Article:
Every year, Ursinus College hosts a Fringe Festival on campus showcasing the work of talented student artists. These pieces have traditionally included one-act plays and other community-driven events directed, acted, and casted by members of Breakaway Student Productions (BSP), the student-run theatre group whose aim is to increase the appreciation of theatre on campus. Given the current climate due to COVID-19, this year’s Fringe Festival will be held virtually. Although the college is still adjusting to the new semester and ways of learning, clubs and organizations like BSP are making sure to continue the community tradition.
The Fringe Festival has always been the perfect opportunity for BSP to execute its mission statement. Donovan Erskine, vice president of BSP, explains what the festival means to the campus theater group. “Fringe Festival, universally, is theater and performing artists seeking freedom to perform and do what they want without pressure from the established theater community,” he said. “So, Breakaway Student Productions fits perfectly with this narrative, as it was created for student theater artists by student theater artists.”
There will be challenges. Primarily, the thought of “doing theater over Zoom, or without a live audience, will take away from the authentic theater experience,” Donovan said. Also, “as vice president, I have to keep the chain of communication open with ALL directors, casts, and designers. Since a large number of people are not on campus, communication is increasingly difficult.”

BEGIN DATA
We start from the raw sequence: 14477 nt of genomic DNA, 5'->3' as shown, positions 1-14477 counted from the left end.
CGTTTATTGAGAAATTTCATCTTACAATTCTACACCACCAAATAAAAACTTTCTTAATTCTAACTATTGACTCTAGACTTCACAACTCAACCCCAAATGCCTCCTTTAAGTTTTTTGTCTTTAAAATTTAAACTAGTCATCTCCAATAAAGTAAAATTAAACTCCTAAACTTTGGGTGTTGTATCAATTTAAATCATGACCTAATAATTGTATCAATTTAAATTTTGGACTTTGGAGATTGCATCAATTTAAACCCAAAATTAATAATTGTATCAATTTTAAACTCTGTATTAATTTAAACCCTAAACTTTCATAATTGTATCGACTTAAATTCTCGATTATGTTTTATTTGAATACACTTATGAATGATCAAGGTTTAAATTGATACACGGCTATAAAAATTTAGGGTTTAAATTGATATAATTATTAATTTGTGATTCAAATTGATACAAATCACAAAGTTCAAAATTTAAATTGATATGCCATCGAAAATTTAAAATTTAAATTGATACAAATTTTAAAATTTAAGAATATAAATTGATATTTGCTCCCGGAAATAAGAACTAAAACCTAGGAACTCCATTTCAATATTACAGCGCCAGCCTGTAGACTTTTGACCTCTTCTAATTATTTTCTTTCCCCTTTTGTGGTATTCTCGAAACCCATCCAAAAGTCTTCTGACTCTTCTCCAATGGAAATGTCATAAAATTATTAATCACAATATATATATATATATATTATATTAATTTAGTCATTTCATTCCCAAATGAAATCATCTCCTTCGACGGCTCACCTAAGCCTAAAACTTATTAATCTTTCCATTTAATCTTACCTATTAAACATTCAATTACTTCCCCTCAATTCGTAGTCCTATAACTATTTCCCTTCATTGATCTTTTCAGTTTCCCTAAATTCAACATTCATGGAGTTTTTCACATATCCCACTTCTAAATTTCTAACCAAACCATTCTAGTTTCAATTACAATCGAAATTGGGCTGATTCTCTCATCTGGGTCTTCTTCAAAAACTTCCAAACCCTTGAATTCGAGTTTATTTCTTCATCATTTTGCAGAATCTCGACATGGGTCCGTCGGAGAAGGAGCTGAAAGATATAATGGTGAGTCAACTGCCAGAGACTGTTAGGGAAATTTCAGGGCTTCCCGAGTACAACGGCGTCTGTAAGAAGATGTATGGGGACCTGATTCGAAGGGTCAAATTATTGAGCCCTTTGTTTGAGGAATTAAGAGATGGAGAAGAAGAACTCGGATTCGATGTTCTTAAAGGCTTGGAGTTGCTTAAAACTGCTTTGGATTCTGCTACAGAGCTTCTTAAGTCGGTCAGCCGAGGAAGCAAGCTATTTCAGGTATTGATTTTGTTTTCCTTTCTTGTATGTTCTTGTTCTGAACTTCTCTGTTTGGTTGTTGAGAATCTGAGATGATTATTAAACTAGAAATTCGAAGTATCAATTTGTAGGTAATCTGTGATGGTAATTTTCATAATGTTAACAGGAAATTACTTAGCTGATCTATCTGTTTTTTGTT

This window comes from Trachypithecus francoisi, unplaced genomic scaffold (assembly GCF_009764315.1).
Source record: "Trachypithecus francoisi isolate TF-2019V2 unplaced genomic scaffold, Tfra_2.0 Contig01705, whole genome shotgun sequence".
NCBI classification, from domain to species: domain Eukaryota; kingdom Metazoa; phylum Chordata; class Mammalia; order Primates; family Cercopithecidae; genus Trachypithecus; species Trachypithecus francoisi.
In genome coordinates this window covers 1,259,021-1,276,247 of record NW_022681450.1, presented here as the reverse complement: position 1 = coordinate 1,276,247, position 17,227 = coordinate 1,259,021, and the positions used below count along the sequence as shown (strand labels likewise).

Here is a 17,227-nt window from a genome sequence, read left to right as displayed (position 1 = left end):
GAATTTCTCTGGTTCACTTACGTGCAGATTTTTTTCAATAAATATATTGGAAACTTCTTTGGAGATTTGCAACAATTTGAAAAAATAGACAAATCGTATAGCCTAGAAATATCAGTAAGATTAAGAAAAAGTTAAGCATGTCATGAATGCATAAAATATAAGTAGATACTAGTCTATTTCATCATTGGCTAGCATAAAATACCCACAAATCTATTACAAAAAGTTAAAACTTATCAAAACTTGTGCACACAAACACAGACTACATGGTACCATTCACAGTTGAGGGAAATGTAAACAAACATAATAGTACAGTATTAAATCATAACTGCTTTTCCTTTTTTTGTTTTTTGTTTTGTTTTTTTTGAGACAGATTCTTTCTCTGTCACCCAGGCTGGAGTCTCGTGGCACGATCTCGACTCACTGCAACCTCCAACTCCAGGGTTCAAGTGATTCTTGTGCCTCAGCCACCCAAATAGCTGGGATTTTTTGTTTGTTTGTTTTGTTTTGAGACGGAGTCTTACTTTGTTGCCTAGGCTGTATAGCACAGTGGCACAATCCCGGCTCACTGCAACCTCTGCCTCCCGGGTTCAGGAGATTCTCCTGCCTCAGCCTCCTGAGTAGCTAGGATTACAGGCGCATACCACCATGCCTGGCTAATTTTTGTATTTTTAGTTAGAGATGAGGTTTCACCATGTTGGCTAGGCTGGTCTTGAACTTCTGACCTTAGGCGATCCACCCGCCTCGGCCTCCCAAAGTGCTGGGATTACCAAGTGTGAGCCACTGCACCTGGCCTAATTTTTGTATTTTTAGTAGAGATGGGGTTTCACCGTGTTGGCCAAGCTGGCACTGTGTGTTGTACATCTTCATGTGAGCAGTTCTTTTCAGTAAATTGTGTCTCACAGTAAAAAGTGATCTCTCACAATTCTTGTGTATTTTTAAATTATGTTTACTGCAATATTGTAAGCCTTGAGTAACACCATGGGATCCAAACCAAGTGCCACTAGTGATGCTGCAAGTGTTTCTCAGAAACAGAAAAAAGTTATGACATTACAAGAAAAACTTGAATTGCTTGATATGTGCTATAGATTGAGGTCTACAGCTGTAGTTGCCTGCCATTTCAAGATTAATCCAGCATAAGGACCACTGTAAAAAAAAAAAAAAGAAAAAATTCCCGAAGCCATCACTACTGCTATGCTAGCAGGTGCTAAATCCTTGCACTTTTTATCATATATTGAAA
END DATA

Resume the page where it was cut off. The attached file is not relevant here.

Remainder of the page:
Indeed, a lack of communication can cause many to lose motivation in projects or works they have been passionate about. Despite these stressful times, BSP has gotten most of their productions completed. Out of the four one-acts directed by in-person students, two will be filmed live while the other half will be done via Zoom recording. There are also five remote directors (both current students and 2020 alum) who will do audio-only performances. Additionally, Donovan stated, “there will be a cabaret of student artists of all kinds and a 24-hour theater challenge.” All performances and events will be available for viewing via a Fringe Fest website that is yet to be established.
If anything physical will be missed, student leaders expect it to be having an actual audience present and watching the performances in-person. “Without an audience theater is almost impossible,” Donovan pointed out. “Obviously, it is impossible for audiences to convene in a theater space for a long time. [However], your local theatres and theatre artists [need] support. Please go out and donate to organizations like the Actors Fund for all entertainment workers in the age of COVID.”
The virtual Fringe Festival will be held from Sept. 30 to Oct. 3, 2020.